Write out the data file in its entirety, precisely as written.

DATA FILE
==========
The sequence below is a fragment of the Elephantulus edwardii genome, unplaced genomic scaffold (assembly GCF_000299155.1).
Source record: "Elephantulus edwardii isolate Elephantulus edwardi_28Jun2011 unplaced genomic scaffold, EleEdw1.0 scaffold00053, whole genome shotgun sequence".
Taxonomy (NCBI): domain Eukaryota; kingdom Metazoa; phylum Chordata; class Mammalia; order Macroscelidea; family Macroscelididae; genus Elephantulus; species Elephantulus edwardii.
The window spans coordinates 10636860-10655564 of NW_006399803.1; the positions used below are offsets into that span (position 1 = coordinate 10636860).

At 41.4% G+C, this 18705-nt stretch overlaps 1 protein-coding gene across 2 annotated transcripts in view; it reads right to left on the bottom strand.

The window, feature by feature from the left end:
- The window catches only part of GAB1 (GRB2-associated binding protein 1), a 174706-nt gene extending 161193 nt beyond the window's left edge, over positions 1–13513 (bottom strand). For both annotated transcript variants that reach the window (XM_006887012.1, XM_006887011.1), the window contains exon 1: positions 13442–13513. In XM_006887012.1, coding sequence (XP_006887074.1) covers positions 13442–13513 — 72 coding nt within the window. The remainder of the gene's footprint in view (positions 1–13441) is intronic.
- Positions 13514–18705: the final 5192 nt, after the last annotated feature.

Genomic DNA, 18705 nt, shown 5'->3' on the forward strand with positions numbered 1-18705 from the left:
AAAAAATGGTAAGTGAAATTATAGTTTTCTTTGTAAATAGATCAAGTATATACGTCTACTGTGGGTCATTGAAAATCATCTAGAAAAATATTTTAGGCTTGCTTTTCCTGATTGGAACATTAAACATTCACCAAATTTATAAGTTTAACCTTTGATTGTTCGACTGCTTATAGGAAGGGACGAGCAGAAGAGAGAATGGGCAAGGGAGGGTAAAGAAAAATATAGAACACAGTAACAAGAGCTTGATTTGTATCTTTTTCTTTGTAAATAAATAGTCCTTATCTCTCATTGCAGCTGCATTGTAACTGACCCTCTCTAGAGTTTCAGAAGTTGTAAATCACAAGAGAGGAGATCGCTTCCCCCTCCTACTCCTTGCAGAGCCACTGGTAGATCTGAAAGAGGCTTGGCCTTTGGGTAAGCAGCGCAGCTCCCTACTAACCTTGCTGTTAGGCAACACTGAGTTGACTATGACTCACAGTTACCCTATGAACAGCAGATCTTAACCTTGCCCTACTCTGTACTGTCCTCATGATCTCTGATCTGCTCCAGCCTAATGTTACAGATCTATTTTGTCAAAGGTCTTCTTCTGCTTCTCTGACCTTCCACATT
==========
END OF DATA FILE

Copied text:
The sequence below is a fragment of the Elephantulus edwardii genome, unplaced genomic scaffold (assembly GCF_000299155.1).
Source record: "Elephantulus edwardii isolate Elephantulus edwardi_28Jun2011 unplaced genomic scaffold, EleEdw1.0 scaffold00053, whole genome shotgun sequence".
Taxonomy (NCBI): domain Eukaryota; kingdom Metazoa; phylum Chordata; class Mammalia; order Macroscelidea; family Macroscelididae; genus Elephantulus; species Elephantulus edwardii.
The window spans coordinates 10636860-10655564 of NW_006399803.1; the positions used below are offsets into that span (position 1 = coordinate 10636860).

At 41.4% G+C, this 18705-nt stretch overlaps 1 protein-coding gene across 2 annotated transcripts in view; it reads right to left on the bottom strand.

The window, feature by feature from the left end:
- The window catches only part of GAB1 (GRB2-associated binding protein 1), a 174706-nt gene extending 161193 nt beyond the window's left edge, over positions 1–13513 (bottom strand). For both annotated transcript variants that reach the window (XM_006887012.1, XM_006887011.1), the window contains exon 1: positions 13442–13513. In XM_006887012.1, coding sequence (XP_006887074.1) covers positions 13442–13513 — 72 coding nt within the window. The remainder of the gene's footprint in view (positions 1–13441) is intronic.
- Positions 13514–18705: the final 5192 nt, after the last annotated feature.

Genomic DNA, 18705 nt, shown 5'->3' on the forward strand with positions numbered 1-18705 from the left:
AAAAAATGGTAAGTGAAATTATAGTTTTCTTTGTAAATAGATCAAGTATATACGTCTACTGTGGGTCATTGAAAATCATCTAGAAAAATATTTTAGGCTTGCTTTTCCTGATTGGAACATTAAACATTCACCAAATTTATAAGTTTAACCTTTGATTGTTCGACTGCTTATAGGAAGGGACGAGCAGAAGAGAGAATGGGCAAGGGAGGGTAAAGAAAAATATAGAACACAGTAACAAGAGCTTGATTTGTATCTTTTTCTTTGTAAATAAATAGTCCTTATCTCTCATTGCAGCTGCATTGTAACTGACCCTCTCTAGAGTTTCAGAAGTTGTAAATCACAAGAGAGGAGATCGCTTCCCCCTCCTACTCCTTGCAGAGCCACTGGTAGATCTGAAAGAGGCTTGGCCTTTGGGTAAGCAGCGCAGCTCCCTACTAACCTTGCTGTTAGGCAACACTGAGTTGACTATGACTCACAGTTACCCTATGAACAGCAGATCTTAACCTTGCCCTACTCTGTACTGTCCTCATGATCTCTGATCTGCTCCAGCCTAATGTTACAGATCTATTTTGTCAAAGGTCTTCTTCTGCTTCTCTGACCTTCCACATT